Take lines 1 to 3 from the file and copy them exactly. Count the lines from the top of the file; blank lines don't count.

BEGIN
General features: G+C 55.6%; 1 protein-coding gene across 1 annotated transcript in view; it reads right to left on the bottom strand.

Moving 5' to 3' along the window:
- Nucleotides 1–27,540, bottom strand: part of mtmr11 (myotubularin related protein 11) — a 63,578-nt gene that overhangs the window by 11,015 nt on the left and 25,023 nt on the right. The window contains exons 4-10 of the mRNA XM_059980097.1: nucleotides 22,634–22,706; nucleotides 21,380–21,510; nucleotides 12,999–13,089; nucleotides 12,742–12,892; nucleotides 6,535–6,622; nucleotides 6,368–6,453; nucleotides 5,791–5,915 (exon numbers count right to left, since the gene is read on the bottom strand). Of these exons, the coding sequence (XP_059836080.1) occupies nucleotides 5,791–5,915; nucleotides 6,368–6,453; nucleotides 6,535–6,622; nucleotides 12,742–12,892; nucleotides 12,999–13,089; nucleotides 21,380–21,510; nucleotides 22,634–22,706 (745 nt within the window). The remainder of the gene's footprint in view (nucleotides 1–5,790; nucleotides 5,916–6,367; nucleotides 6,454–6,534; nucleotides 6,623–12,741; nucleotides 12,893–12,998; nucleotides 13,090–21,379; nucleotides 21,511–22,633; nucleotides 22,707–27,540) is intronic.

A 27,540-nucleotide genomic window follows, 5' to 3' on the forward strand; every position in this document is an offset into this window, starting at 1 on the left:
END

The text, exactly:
General features: G+C 55.6%; 1 protein-coding gene across 1 annotated transcript in view; it reads right to left on the bottom strand.

Moving 5' to 3' along the window:
- Nucleotides 1–27,540, bottom strand: part of mtmr11 (myotubularin related protein 11) — a 63,578-nt gene that overhangs the window by 11,015 nt on the left and 25,023 nt on the right. The window contains exons 4-10 of the mRNA XM_059980097.1: nucleotides 22,634–22,706; nucleotides 21,380–21,510; nucleotides 12,999–13,089; nucleotides 12,742–12,892; nucleotides 6,535–6,622; nucleotides 6,368–6,453; nucleotides 5,791–5,915 (exon numbers count right to left, since the gene is read on the bottom strand). Of these exons, the coding sequence (XP_059836080.1) occupies nucleotides 5,791–5,915; nucleotides 6,368–6,453; nucleotides 6,535–6,622; nucleotides 12,742–12,892; nucleotides 12,999–13,089; nucleotides 21,380–21,510; nucleotides 22,634–22,706 (745 nt within the window). The remainder of the gene's footprint in view (nucleotides 1–5,790; nucleotides 5,916–6,367; nucleotides 6,454–6,534; nucleotides 6,623–12,741; nucleotides 12,893–12,998; nucleotides 13,090–21,379; nucleotides 21,511–22,633; nucleotides 22,707–27,540) is intronic.